His family called him “Al.” His teachers called him “too stupid to learn anything.” But through a lifetime of stratospheric curiosity, unrelenting inventiveness and an unrivaled work ethic, Thomas Alva Edison has earned the invariable honorific uttered even now across the globe: “genius.”
Edison, the youngest of the seven children of Samuel and Nancy Elliott Edison, averaged one patent every two weeks during his working years. He earned his first patent, an electrographic vote recorder, at age 22, and his genius, which he self-described as “1% inspiration and 99% perspiration,” yielded 1,093 U.S. patents and 512 international patents.
His last U.S. patent was awarded in 1933, two years after the 84-year-old died at his home, Glenmont, on October 18, 1931.
Edison was born in Milan, Ohio, on Feb. 11, 1847. When he was 7 years old, the family moved to Port Huron, Michigan, where he spent the rest of his childhood. His mother, a devout Presbyterian with a formal education, taught him reading, writing and arithmetic at home, an education he supplemented by insatiable reading of scientific and technical books and conducting chemistry experiments in the basement of the family home.
Later in life, the Wizard of Menlo Park recalled, “My mother was the making of me. She was so true, so sure of me, and I felt I had something to live for, someone I must not disappoint.”
Edison, always a diligent worker, sold candy, fruit snacks and newspapers on a train that rolled through Port Huron to Detroit. Eventually he printed his own newspaper, the Grand Trunk Herald, while riding the train.
He became a railroad telegrapher at age 15, taking messages, despite his already waning hearing, for trains and for the Union Army during the Civil War. Seven years later he moved to New York City and improved the existing stock tickers. He formed a company to produce the new technology in Newark, N.J., meanwhile making several improvements to the telegraph, including enabling it to send four messages simultaneously.
He married his first wife, Mary Stilwell, on Christmas Day, 1871; they had three children together. In 1876 they moved from Newark to Menlo Park, N.J., where he built his most renowned laboratory.
He invented the phonograph in 1877, and the first human voice to be recorded and played back was Edison’s recital of “Mary Had a Little Lamb.” The following year Edison and his employees, called “muckers,” commenced work on the incandescent light bulb, an existing technology that he sought to make commercially viable.
He achieved his first patent on the project, “Improvement in Electric Lights,” in October 1878, and patented his final incarnation 12 months later. Historians and legendmongers variously number Edison’s “failures” in the process. Estimates range from 1,000 to 2,998 to 6,635 to 10,000. No one knows the exact — or even approximate — figure. In any event, Edison did not consider the experiments “failures.” He referred to them as “steps” on the way to success.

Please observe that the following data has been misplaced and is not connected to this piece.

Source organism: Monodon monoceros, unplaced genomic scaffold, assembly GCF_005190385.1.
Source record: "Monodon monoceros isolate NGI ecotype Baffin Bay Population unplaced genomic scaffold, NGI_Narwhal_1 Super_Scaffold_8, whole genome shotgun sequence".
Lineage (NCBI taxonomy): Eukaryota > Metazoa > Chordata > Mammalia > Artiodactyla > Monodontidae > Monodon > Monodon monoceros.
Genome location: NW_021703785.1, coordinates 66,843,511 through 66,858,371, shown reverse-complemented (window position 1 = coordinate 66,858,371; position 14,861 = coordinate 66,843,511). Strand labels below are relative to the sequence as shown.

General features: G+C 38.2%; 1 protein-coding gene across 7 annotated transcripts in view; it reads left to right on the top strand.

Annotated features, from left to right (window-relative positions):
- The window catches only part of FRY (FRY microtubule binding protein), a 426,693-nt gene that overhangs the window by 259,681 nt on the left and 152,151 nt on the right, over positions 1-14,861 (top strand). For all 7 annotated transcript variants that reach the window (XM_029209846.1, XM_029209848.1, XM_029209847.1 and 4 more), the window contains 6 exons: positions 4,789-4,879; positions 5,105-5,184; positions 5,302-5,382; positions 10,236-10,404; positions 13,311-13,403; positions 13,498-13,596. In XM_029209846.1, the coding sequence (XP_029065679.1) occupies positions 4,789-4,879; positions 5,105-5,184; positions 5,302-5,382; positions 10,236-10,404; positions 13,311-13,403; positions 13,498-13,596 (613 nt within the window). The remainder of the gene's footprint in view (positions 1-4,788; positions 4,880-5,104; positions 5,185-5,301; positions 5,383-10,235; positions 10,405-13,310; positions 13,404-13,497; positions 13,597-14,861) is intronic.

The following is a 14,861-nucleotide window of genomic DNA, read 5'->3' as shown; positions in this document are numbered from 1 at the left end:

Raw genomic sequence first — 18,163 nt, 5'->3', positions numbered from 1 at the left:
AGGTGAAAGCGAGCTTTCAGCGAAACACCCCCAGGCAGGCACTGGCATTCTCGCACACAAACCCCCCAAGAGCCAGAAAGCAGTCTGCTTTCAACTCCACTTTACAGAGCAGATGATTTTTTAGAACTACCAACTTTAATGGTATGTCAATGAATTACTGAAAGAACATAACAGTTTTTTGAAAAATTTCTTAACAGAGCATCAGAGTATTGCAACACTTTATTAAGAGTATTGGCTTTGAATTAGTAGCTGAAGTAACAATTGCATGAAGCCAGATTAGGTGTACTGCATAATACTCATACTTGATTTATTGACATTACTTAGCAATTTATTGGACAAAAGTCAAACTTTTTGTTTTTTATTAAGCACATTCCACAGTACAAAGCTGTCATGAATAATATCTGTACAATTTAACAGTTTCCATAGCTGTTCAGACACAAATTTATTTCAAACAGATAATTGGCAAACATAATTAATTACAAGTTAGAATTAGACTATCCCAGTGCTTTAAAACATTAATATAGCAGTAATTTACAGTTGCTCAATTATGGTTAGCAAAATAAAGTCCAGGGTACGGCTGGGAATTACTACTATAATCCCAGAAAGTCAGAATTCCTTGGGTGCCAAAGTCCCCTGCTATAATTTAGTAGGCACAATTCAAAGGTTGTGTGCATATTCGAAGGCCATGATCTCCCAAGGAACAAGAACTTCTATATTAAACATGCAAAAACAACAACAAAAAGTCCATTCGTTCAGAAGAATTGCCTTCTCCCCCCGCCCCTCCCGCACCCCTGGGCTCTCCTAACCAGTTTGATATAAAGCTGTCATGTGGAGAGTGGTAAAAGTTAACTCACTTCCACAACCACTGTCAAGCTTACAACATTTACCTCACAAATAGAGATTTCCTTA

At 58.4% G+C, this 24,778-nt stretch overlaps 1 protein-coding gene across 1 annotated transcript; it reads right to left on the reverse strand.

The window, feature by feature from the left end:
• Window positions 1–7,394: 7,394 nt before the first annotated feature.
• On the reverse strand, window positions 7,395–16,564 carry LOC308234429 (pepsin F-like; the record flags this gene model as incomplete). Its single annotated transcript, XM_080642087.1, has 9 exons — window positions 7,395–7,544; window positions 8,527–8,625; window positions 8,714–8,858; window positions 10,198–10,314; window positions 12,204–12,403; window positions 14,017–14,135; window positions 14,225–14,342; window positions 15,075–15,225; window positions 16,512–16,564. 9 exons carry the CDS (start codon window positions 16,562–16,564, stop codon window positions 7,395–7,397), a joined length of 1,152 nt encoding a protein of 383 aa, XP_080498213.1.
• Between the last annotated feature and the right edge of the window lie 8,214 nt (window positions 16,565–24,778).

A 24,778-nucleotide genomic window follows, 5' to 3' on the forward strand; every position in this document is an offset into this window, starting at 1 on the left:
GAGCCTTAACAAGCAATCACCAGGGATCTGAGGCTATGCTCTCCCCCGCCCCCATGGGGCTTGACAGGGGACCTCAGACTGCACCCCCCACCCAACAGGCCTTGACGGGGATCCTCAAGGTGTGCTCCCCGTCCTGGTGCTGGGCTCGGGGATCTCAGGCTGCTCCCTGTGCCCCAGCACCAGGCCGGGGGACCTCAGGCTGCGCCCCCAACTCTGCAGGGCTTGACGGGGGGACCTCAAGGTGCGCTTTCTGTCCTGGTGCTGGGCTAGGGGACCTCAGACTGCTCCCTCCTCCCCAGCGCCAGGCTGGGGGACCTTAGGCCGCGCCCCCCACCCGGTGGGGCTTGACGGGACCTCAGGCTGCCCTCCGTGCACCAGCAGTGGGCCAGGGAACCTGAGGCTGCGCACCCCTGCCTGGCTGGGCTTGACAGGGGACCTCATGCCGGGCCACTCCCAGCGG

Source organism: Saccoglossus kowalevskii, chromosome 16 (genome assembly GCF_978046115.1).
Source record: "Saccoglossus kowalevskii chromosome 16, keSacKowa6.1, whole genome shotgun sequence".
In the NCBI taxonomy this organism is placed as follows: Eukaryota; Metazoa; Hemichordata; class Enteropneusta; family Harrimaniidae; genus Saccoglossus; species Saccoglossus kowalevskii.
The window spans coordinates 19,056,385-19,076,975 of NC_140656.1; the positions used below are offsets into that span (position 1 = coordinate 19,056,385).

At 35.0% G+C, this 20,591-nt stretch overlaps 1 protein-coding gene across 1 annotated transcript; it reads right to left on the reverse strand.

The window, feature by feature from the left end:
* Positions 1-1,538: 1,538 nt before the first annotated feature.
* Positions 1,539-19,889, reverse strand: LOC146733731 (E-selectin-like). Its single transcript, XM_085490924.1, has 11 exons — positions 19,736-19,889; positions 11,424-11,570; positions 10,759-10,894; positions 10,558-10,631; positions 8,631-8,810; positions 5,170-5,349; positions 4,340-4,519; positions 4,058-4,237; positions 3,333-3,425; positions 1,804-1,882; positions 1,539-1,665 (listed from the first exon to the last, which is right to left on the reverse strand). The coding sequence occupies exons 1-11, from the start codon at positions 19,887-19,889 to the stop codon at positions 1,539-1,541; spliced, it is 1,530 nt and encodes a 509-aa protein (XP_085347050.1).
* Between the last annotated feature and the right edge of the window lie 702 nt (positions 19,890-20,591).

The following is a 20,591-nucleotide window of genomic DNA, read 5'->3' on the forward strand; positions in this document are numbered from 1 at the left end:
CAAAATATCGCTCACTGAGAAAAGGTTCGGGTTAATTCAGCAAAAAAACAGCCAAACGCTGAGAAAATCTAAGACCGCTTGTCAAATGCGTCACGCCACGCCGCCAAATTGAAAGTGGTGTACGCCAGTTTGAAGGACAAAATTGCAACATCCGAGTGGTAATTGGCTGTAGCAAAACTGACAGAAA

In 1884 Stilwell passed away and one year later Edison met 20-year-old Mina Miller, whose father was an inventor in Ohio. Ever the devotee of Morse code — his first two children were nicknamed Dot and Dash — Edison taught Mina the alphabet and they often communicated by that means when others were around.
One day he tapped into her hand: “Would you marry me?” She tapped back, “Yes.” The two were married on Feb. 24, 1886, and they had three children together.
Mina wanted to live in the country, so Edison purchased a 23-room home on 13 1/2 acres in West Orange, N.J. The next year he built a nearby laboratory, one of the world’s largest at the time and 10 times larger than his facility in Menlo Park.
He surrounded the laboratory with a factory complex that employed up to 10,000 workers at its peak during World War I. Edison worked for the military during the war, spending several months aboard a navy ship in Long Island Sound experimenting on techniques for detecting submarines.
Most of Edison’s inventions fall into eight main categories, such as electric lights and power, sound recording, batteries, motion pictures, telegraphs and telephones. Some of his lesser-known inventions include:
• Pneumatic stencil pen, the forerunner of the modern tattoo gun
• Magnetic ore separator, to separate iron ore from less valuable ores
• Vacuum preservation of fruits, vegetables and other organic substances
• Concrete house and furniture
• The “spirit phone,” which could allegedly contact the dead
The home, grounds, laboratory and manufacturing facilities have been preserved and are maintained as Thomas Edison Historical National Park administer by the National Park Service.
Glenmont, which contains its original furnishings, was designated a national historical site in 1955. The laboratory was declared a national monument the following year.
As this article went to press, the complex was closed because of the coronavirus pandemic shutdown.